Genetics-Based Cancer Treatment May Bring Hope for Mesothelioma Patients


The U.S. Food and Drug Administration (FDA) has approved a genetics-based cancer treatment that may pave the way for mesothelioma therapy.

The drug, called larotrectinib, is sold by Bayer under the brand name Vitrakvi. The drug is unique because it isn’t specific to any particular type of cancer. Larotretinib is based on the patient’s genetic biomarkers.

The drug is the first of its kind to be approved by FDA.

The larotrectinib drug is based on a genetic mutation known as TRK gene fusion. TRK fusion may be linked to several different cancers, including mesothelioma.

The drug blocks three kinds of TRK. If TRK is the cause of the cancer – no matter where in the body it is located – larotrectinib may be able to help.

The results of clinical trials are promising, with 75% of patients with TRK fusion cancers responded to the treatment. A total of 73% of responses lasted for more than six months.

In the clinical trials, 23% of patients with TRK fusion cancers had a complete response.

News of the drug is exciting for patients with malignant mesothelioma.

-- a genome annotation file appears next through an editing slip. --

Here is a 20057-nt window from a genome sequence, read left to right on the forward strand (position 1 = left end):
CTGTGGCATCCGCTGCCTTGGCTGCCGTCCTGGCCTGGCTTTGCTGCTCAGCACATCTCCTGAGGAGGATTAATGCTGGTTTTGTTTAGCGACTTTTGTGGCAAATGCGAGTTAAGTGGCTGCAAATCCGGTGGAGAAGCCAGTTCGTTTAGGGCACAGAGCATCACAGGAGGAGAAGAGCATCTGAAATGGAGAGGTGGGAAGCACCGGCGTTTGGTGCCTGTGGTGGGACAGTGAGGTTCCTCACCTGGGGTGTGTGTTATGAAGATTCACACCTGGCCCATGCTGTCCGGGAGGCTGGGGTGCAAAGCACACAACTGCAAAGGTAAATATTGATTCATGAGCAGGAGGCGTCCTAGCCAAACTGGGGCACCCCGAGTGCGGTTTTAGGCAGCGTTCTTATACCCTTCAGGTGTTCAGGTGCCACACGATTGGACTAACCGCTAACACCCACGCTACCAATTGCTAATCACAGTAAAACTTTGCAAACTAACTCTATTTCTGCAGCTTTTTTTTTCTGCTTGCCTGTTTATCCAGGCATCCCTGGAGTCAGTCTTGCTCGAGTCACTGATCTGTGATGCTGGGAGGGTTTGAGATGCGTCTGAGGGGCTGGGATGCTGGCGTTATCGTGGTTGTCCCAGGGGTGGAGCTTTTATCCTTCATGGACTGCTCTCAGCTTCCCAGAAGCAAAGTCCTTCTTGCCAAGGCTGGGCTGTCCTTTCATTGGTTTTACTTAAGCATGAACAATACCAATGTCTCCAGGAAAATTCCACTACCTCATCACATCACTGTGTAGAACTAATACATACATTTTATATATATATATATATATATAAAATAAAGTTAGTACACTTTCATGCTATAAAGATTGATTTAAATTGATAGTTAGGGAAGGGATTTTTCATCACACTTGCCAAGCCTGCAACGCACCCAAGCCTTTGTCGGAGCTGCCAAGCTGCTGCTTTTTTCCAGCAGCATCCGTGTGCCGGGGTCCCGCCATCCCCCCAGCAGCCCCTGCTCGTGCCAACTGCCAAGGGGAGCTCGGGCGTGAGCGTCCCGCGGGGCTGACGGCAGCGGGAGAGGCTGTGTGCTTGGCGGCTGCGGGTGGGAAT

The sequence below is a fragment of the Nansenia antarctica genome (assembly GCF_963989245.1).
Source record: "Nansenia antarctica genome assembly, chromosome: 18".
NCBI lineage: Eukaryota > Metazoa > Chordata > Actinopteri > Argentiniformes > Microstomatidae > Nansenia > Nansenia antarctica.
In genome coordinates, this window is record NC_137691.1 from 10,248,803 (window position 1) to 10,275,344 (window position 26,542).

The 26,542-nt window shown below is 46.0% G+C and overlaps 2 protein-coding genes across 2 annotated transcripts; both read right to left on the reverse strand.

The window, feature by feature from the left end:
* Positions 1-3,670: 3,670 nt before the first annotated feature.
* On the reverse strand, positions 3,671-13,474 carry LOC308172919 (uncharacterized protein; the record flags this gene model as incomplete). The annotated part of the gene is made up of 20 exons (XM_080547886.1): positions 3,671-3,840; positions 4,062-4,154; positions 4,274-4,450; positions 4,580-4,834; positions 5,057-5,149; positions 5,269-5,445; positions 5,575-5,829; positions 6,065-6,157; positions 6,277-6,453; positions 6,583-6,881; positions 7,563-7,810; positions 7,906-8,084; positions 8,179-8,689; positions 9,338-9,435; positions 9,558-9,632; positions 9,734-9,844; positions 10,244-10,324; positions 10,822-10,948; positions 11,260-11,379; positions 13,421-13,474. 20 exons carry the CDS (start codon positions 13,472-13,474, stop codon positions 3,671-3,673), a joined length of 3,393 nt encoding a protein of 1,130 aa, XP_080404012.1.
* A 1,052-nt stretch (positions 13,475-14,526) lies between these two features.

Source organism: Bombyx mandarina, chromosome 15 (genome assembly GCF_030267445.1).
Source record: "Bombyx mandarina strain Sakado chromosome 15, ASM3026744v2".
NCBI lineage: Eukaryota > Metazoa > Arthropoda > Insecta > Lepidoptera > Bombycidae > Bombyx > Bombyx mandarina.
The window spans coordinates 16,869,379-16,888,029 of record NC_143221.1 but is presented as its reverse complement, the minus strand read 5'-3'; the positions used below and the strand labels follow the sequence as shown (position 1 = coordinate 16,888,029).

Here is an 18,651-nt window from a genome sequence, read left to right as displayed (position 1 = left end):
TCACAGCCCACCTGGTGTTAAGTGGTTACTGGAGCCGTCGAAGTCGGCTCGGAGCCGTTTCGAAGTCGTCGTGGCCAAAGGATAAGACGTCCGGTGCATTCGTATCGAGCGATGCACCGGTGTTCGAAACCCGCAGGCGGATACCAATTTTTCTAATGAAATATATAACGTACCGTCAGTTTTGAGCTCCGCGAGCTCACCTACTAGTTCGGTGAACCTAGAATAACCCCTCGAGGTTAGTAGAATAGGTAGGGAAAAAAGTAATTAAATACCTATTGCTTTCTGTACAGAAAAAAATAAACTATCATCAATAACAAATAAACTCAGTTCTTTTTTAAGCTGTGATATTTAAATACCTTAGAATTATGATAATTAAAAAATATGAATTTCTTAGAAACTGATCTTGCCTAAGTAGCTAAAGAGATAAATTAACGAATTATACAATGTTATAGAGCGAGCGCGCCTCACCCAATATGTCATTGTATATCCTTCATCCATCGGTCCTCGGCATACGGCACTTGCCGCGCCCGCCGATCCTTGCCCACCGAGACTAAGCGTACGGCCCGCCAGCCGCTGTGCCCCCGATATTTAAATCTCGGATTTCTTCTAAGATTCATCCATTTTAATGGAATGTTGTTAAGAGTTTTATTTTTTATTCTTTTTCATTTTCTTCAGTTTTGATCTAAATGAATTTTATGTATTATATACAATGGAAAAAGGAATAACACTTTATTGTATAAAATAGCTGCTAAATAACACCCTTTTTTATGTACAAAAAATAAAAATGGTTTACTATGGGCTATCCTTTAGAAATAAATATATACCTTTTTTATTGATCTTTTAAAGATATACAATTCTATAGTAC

Researchers in Australia recently discovered that a small number of mesothelioma cases are linked to TRK fusion. The study, which was published in The Journal of Clinical Oncology, was the first to find a link between TRK fusion and mesothelioma.

Patients with the genetic abnormality had the biphasic mesothelioma subtype.

The approval of the drug demonstrates how genetics-based cancer treatment is growing. But in order to take advantage of the drug’s benefits, cancer patients must have expensive genetic testing to determine whether the drug will work for them. Testing can cost thousands of dollars.

Before being approved by the FDA, larotrectinib was granted Orphan Drug status. An Orphan Drug is designed to treat people with rare cancers, like mesothelioma.

About 2,500 Americans are diagnosed with mesothelioma each year.